The Papyrus, July-Aug. 1908
Vol. 3 Nos. 1-2, pp. 16-18
What is the secret of those souls that come into life with a sure knowledge of life’s worthlessness? Where were those secrets learned? On what strange worlds had the spiritual eyes of men like Guy De Maupassant, Gustave Flaubert and Arthur Schopenhauer gazed before their births that they should spurn contemptuously the things of this world that seem so good to the average man? There is a profound and insoluble mystery lying behind the possession of powers that can by no possibility be used on this plane of life.
Guy De Maupassant! From what mystic Utopia had he  fared that this earth seemed to him little else than a ball of filth and the days of man hierarchies of the inutile? With what strange gods had he conversed that the speech of man seemed to him nothing but the chattering of lunatics?
A strange man, indeed, was this Guy De Maupassant—an ethereal beast, a satyr squatted in a lily-pond, a butterfly tangled in compost. His written works are the de profundis of a great spirit above which the “music of the spheres” was a deadly monotone. When he went into the street he saw Man, not men. The gestures of all these figures were the same; their faces differed only in degrees of stupidity. They shuffled, they haggled, they drank, they ate—that was all. “And for this Man was born,” sighed this sick man of the boulevards.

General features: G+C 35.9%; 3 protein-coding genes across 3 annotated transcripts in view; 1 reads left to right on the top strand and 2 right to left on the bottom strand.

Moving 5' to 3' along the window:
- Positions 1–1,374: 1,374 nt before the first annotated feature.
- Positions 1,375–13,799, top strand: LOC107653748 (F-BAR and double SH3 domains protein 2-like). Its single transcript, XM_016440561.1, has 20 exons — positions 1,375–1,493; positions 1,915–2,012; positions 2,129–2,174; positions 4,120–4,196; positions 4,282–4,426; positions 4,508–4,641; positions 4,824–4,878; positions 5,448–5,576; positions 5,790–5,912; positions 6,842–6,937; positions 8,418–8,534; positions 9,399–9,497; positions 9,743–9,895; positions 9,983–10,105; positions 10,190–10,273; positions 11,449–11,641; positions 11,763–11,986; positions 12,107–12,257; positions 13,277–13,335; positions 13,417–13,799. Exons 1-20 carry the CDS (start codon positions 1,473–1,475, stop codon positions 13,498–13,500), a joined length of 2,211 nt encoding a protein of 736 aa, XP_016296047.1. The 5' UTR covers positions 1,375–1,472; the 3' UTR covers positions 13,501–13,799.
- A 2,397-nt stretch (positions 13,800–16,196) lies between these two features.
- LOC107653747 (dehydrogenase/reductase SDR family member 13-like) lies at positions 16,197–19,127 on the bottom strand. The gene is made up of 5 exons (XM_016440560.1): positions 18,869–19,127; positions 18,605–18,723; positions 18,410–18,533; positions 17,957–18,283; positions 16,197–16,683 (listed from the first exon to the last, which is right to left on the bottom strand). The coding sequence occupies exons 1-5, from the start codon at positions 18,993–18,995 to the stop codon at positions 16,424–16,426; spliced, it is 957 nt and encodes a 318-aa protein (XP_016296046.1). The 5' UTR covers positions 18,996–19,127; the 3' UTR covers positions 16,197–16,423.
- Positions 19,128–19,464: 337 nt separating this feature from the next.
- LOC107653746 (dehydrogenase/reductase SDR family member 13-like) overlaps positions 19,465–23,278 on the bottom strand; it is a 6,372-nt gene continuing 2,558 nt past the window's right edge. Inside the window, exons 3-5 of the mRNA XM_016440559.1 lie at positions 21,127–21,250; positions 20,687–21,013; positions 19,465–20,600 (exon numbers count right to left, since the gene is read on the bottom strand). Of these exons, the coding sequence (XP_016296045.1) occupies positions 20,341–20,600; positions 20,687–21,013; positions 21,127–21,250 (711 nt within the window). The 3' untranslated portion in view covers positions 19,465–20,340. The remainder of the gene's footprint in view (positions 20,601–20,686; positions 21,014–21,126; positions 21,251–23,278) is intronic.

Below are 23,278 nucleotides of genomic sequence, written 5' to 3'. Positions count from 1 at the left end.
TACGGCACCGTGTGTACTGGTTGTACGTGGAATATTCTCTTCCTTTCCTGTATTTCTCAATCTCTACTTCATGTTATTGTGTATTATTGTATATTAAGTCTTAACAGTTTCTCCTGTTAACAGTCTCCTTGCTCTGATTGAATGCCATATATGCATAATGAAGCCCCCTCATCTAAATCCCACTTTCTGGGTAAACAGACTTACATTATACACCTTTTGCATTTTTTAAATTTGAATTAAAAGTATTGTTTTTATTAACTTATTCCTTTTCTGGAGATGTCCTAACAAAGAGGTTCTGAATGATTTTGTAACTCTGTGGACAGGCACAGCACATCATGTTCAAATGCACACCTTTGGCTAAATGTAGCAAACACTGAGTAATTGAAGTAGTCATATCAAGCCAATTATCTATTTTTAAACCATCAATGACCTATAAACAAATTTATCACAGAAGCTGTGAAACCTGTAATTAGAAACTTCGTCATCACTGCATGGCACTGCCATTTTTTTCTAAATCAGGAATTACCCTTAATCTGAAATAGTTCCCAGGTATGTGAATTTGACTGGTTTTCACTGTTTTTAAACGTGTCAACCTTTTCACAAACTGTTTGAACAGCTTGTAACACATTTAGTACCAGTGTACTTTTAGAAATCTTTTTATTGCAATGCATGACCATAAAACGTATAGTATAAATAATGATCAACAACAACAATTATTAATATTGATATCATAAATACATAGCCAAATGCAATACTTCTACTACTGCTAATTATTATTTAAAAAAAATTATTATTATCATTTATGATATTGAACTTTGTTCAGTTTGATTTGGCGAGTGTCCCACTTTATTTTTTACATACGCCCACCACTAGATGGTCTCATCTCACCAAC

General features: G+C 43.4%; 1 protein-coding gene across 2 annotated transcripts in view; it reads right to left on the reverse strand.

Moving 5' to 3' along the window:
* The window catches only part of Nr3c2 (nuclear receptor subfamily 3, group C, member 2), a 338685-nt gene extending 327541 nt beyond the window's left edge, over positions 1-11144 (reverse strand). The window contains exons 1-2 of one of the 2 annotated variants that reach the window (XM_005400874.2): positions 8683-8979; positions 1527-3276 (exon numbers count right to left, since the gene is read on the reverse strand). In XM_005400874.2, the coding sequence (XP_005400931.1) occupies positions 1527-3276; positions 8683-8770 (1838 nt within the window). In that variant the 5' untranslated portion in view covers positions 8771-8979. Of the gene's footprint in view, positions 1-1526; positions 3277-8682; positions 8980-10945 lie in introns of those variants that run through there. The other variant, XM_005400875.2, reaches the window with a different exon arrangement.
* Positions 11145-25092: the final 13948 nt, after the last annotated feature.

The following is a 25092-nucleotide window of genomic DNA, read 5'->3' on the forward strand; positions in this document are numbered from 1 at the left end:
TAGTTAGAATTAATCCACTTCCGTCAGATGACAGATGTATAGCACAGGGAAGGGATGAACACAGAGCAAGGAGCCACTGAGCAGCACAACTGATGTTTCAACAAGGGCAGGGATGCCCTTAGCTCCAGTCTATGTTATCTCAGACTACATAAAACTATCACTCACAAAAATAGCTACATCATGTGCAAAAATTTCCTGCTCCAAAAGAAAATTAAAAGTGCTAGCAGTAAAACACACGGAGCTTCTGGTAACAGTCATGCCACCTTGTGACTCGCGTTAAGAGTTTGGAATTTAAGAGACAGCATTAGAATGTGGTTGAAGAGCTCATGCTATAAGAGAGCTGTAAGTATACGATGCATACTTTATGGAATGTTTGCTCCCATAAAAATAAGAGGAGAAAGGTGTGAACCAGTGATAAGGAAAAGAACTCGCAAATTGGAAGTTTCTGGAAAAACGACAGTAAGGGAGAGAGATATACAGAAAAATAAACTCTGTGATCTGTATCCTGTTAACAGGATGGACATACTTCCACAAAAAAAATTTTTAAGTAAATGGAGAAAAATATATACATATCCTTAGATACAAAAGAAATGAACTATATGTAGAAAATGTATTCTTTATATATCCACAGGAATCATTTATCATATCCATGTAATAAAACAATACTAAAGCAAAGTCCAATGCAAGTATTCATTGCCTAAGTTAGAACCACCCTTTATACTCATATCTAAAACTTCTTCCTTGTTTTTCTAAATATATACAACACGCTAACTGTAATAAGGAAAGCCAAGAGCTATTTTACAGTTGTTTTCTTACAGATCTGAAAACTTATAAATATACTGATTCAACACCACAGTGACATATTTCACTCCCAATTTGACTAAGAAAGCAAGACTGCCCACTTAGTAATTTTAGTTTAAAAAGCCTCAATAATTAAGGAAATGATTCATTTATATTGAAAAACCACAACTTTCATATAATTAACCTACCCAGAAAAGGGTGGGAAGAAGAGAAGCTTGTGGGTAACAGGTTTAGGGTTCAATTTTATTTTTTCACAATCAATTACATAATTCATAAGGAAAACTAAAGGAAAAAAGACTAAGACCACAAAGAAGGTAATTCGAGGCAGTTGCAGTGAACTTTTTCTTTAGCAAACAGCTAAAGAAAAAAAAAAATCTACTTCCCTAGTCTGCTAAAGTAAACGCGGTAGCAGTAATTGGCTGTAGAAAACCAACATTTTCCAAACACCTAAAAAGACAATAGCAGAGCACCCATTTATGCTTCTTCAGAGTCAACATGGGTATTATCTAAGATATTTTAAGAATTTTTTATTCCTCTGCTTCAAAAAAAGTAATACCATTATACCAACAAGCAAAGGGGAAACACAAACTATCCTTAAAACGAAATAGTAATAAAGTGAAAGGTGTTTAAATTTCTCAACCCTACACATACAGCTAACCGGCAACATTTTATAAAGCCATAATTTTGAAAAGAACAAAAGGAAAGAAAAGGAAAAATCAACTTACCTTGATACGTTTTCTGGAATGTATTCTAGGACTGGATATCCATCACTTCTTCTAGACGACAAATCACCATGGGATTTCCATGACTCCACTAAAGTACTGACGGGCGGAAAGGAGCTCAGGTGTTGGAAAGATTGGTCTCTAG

With the prankishness of a demon he liked to peer at the people at play, at work, at prayers; dissected their virtues, wondered at the indestructibility of their illusions. De Maupassant’s contempt was built of impotent rage and the consciousness of his own transcendent mental equipment. He was constantly gnawed by a sense of the Infinite which destroyed the value of the finite. Mentally, he was an inversion. He had to burrow his way down from the Ideal to the Real. When he came in contact with the average man he had the sense of touching a being of the lower world.
The Ideal being a vision that blasted while it ravished, he often descended to the gutters to escape it. “We can at least be good animals!” he exclaims ironically. His body, his lusts, at least were tangible things. There is always room for the lowest; the highest is an outcast. Loaf and take thine ease, dear body! “I feel thrilling within me the sensations of all the different animals, of all their instincts, of all the confused longings of inferior creatures.”
He loved ideas like a poet; he loved the earth like a beast. But he writhed in his raptures and his pastimes were crucifixions.
De Maupassant realized the beautiful through the evil in him. He gave to the world some marvelous stories; he pinched his heart when he wrote.
 Philostratus tells us of a dragon whose brain was a blazing gem. Such a brain inhabited the body of the man who called himself a “lascivious and vagabond faun.”